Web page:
This was part of the issue that we dealt with in consider his voluptuous theological misconceptions. Succinctly stated, he is not considering the context which is that the Jews had just been liberated from four centuries of slavery. He is not considering that the Jews had been institutionalized and that now God was literally building up a nation from the ground up. It was not that no one knew that murder was wrong until them (although atheists can only make personal preference based statements about murder) but that as the nation was established, so were its laws. Would we besmirch the new Iraqi government for stating in their new constitution that murder is illegal? Do they not know that? Then why state it?
Lastly, note that Christopher Hitchens stated the following in considering the list of the Ten Commandments:
The tenth commandment is unique; no specific action condemned. Instead we have the first recorded incident of thought crime. You can’t do it and you can’t think of it. It’s totalitarian. Because it convicts you from what’s in your head. It crushes the spirit.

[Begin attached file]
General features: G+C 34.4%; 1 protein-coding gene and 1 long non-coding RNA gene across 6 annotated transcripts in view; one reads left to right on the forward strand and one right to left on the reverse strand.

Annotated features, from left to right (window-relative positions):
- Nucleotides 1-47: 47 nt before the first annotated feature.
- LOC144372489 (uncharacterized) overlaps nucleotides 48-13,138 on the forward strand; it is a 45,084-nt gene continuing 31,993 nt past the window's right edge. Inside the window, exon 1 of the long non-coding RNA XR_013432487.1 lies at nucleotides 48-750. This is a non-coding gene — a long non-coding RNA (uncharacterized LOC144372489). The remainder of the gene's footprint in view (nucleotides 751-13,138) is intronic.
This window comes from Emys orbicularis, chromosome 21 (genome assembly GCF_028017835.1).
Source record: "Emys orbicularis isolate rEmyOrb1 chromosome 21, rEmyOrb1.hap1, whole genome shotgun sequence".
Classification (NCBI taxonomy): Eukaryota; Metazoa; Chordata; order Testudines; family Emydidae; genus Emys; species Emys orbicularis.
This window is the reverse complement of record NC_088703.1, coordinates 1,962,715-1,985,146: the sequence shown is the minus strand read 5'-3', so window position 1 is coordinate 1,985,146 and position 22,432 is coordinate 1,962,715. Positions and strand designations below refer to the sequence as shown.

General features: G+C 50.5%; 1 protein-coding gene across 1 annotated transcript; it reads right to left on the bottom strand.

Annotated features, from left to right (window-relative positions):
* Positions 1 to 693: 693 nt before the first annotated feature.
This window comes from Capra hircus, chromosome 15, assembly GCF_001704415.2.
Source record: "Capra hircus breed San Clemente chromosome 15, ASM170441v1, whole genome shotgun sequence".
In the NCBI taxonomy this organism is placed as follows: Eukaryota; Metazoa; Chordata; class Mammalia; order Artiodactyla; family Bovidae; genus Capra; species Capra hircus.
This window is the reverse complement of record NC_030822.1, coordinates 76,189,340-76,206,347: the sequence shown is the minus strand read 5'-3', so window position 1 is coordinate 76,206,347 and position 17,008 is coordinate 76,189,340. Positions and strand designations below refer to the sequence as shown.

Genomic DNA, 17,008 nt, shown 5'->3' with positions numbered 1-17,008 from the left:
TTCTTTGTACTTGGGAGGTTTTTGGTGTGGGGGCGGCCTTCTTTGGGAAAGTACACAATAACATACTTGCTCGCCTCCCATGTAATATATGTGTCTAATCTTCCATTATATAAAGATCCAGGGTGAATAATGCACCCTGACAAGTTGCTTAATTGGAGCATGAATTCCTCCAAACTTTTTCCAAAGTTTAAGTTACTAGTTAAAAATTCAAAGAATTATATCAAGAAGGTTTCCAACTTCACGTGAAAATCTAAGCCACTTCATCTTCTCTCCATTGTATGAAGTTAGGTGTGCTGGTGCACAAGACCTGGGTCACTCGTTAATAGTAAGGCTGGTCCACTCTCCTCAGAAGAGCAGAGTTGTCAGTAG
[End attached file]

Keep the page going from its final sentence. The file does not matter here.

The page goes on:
For now let us note that he offers no justification for condemning the thought crime, totalitarianism or crushing of the spirit—this is just to make a point that, as per usual, he merely makes assertions in the form of arguments from outrage and arguments for embarrassment (for elucidation see On the Life of Our Thoughts). The tenth commandment states,
You shall not covet your neighbor's house; you shall not covet your neighbor's wife, nor his male servant, nor his female servant, nor his ox, nor his donkey, nor anything that is your neighbor's.
Christopher Hitchens seems to fail to notice that thoughts lead to actions. Thus, the sentiment is that you should not entertain a deleterious thought until it actually becomes a deleterious action. People do not suddenly trip on a crack in the sidewalk and find themselves committing adultery rather, they covet their neighbor’s wife, they conceive of the thought, they entertain the thought, they make plans to carry out the action, etc. until the thought gives birth to an action. What is better: fighting a city fire, putting out the little match that started the whole thing, or no lighting the match in the first place?
Christopher Hitchens is sadly exemplary of many atheists: at a very young age he became naturally rebellious, rebelled against God and accepted one of atheism’s consoling delusions: the delusion of absolute autonomy. On this point, he, his knowledge of theology, and his demeanor have not developed beyond a child’s level.
It may be republished in part or in its entirety on websites, blogs, or any
print media for whatever purpose (in agreement or in order to criticize it) only as
long as the following conditions are met: